Once upon a time, long, long ago (in 1773 to be exact), the Union School was built at the corner of State and Union streets, a few blocks from its current Atlantic Street location. A one-room schoolhouse, this adorable building helps brighten the area.

A young Nathan Hale (the US soldier who was hanged for spying on the British during the American Revolutionary War) taught here briefly after graduating from Yale University. Inside, you can still see graffiti made by some of his students - in the form of names scratched into desks and walls.

Sadly, the museum is infrequently open. If you're hoping to see what school life was like during the 18th century, head here on a Wednesday through Sunday between 11am and 4pm from early June to Labor Day, or on a weekend from Labor Day through the end of September.

Address: 19 Atlantic Street, New London, Connecticut

Official site: https://www.connecticutsar.org/historic-sites/nathan-hale-schoolhouse-new-london/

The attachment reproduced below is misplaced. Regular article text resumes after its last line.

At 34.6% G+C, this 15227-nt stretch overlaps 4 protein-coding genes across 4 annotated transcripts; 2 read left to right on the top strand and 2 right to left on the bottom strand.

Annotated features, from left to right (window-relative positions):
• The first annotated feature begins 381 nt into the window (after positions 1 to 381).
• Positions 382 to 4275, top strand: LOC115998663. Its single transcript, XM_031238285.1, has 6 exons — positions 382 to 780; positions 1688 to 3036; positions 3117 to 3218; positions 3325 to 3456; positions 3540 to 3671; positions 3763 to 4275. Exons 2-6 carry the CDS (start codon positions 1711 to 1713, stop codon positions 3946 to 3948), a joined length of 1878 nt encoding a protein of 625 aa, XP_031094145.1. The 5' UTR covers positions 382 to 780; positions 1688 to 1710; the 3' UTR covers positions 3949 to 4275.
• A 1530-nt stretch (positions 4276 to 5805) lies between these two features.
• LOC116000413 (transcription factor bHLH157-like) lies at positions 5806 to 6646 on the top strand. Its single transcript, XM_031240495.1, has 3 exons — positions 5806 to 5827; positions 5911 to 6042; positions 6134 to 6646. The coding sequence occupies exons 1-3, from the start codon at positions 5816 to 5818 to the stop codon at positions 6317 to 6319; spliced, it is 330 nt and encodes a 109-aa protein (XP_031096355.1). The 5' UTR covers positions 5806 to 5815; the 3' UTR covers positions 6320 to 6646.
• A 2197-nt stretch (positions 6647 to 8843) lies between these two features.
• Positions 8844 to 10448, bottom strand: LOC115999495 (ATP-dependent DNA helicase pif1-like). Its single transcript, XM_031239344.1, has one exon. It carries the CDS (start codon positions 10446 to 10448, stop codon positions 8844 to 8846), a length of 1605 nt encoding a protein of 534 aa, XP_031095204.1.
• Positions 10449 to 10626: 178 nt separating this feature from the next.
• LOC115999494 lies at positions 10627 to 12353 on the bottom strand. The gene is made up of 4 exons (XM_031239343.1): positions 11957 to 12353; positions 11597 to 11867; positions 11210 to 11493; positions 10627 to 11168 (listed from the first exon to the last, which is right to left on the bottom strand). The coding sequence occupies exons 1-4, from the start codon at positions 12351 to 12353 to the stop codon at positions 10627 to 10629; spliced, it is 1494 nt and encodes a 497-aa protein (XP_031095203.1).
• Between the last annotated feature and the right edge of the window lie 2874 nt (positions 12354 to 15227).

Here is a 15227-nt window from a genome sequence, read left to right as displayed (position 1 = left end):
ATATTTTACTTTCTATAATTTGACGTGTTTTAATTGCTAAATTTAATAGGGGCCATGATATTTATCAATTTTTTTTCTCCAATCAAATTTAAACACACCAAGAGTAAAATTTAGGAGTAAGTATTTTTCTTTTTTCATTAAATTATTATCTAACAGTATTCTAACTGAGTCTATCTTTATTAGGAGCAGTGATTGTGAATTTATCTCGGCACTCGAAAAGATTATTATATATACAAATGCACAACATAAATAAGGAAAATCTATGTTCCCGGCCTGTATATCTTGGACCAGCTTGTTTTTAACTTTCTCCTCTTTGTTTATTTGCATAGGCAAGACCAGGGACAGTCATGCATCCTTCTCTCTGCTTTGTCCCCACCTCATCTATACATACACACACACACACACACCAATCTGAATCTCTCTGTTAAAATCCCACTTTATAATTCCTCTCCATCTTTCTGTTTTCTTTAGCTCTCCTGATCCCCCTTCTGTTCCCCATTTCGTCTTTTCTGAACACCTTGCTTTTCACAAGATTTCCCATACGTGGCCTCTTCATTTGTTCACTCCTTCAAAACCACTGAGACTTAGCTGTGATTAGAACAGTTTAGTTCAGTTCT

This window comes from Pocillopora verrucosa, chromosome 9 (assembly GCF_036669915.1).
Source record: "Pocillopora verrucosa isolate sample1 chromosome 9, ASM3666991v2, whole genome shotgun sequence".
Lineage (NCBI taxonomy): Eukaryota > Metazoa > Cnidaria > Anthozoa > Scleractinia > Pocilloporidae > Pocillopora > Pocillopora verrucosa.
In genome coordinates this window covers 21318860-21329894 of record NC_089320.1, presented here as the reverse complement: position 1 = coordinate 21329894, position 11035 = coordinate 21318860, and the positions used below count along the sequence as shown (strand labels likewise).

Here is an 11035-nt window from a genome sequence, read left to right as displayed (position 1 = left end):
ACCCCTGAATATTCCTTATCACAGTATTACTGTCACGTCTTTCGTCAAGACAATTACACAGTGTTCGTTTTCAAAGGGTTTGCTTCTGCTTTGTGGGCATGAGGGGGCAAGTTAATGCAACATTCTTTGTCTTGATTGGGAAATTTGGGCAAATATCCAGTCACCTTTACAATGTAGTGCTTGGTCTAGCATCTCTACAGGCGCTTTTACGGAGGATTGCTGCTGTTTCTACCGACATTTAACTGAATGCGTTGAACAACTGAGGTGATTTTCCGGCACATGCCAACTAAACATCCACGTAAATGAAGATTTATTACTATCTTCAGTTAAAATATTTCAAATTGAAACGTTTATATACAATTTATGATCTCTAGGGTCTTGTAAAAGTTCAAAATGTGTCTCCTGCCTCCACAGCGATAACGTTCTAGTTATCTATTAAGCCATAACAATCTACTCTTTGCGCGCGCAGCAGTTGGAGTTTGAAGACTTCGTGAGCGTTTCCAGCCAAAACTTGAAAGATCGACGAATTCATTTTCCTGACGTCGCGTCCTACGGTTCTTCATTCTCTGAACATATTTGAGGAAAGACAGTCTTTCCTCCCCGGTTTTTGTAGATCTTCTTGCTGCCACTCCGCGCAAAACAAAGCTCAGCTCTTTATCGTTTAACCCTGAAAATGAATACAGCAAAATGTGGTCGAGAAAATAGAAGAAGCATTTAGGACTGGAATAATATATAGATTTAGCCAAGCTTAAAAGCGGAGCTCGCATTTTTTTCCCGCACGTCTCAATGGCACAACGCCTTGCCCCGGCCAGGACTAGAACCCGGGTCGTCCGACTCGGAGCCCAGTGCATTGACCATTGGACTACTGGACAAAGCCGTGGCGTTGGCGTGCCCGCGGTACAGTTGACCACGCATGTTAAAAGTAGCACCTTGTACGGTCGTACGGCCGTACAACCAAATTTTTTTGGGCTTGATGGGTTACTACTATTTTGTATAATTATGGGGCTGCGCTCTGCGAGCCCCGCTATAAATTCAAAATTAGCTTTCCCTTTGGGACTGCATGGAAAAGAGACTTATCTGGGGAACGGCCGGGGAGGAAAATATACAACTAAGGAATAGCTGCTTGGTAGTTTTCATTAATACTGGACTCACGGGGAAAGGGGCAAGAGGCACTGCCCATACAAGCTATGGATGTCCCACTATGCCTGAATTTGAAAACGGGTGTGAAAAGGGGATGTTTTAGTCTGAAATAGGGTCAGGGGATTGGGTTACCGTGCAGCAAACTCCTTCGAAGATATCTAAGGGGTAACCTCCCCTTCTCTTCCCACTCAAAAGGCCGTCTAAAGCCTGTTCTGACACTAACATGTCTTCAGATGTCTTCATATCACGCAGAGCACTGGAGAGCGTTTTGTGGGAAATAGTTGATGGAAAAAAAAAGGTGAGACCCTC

15. The Whaling Wall

The Whaling Wall is an iconic landmark in New London's Historic Waterfront District
The Whaling Wall is an iconic landmark in New London's Historic Waterfront District | Photo Copyright: Shandley McMurray

In the heart of downtown, you'll find another remarkable tribute to the town's history as a busy whaling port. Known as the Whaling Wall, this colorful mural was painted on the side of a building at the corner of Eugene O'Neill Drive and State Street by environmental artist Robert Wyland.

Created in 1993, this large painting features giant sperm whales, jelly fish, and dolphins. Signs of wear and tear are noticeable at various times throughout the year - large flakes of paint disappear. Luckily, this beloved landmark is touched up annually to bring it back to life.

This large beauty serves as the main attraction on New London's popular Mural Walk. Wyland created it (and 99 others across the globe) to draw attention to the environment.

Address: The corner of Eugene O'Neill Drive and State Street, New London, Connecticut